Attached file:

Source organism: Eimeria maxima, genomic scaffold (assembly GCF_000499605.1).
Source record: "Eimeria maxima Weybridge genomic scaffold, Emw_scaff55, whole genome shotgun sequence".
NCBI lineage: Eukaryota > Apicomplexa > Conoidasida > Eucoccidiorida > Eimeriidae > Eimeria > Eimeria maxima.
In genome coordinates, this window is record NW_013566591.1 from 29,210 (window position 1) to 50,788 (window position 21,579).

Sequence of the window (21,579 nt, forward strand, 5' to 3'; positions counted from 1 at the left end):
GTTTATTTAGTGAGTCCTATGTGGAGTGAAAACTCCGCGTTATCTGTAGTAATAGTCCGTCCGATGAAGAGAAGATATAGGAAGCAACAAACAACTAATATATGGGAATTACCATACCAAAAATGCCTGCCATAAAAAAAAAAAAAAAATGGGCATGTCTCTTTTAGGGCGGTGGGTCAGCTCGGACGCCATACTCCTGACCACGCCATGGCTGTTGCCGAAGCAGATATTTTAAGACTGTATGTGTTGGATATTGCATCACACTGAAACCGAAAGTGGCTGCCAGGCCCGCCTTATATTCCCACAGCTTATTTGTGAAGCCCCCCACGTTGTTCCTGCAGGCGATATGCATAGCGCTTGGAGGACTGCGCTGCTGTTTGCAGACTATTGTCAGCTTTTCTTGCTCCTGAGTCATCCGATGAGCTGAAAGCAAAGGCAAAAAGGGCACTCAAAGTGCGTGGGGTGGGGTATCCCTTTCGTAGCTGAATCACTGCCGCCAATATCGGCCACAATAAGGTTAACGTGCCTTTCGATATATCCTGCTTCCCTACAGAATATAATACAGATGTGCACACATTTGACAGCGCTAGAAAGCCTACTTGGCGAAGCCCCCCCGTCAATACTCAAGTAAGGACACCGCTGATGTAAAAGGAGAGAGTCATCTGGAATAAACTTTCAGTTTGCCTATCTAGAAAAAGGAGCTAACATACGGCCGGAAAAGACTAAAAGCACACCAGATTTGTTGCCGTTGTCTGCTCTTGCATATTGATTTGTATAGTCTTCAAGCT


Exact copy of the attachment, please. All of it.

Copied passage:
Source organism: Eimeria maxima, genomic scaffold (assembly GCF_000499605.1).
Source record: "Eimeria maxima Weybridge genomic scaffold, Emw_scaff55, whole genome shotgun sequence".
NCBI lineage: Eukaryota > Apicomplexa > Conoidasida > Eucoccidiorida > Eimeriidae > Eimeria > Eimeria maxima.
In genome coordinates, this window is record NW_013566591.1 from 29,210 (window position 1) to 50,788 (window position 21,579).

Sequence of the window (21,579 nt, forward strand, 5' to 3'; positions counted from 1 at the left end):
GTTTATTTAGTGAGTCCTATGTGGAGTGAAAACTCCGCGTTATCTGTAGTAATAGTCCGTCCGATGAAGAGAAGATATAGGAAGCAACAAACAACTAATATATGGGAATTACCATACCAAAAATGCCTGCCATAAAAAAAAAAAAAAAATGGGCATGTCTCTTTTAGGGCGGTGGGTCAGCTCGGACGCCATACTCCTGACCACGCCATGGCTGTTGCCGAAGCAGATATTTTAAGACTGTATGTGTTGGATATTGCATCACACTGAAACCGAAAGTGGCTGCCAGGCCCGCCTTATATTCCCACAGCTTATTTGTGAAGCCCCCCACGTTGTTCCTGCAGGCGATATGCATAGCGCTTGGAGGACTGCGCTGCTGTTTGCAGACTATTGTCAGCTTTTCTTGCTCCTGAGTCATCCGATGAGCTGAAAGCAAAGGCAAAAAGGGCACTCAAAGTGCGTGGGGTGGGGTATCCCTTTCGTAGCTGAATCACTGCCGCCAATATCGGCCACAATAAGGTTAACGTGCCTTTCGATATATCCTGCTTCCCTACAGAATATAATACAGATGTGCACACATTTGACAGCGCTAGAAAGCCTACTTGGCGAAGCCCCCCCGTCAATACTCAAGTAAGGACACCGCTGATGTAAAAGGAGAGAGTCATCTGGAATAAACTTTCAGTTTGCCTATCTAGAAAAAGGAGCTAACATACGGCCGGAAAAGACTAAAAGCACACCAGATTTGTTGCCGTTGTCTGCTCTTGCATATTGATTTGTATAGTCTTCAAGCT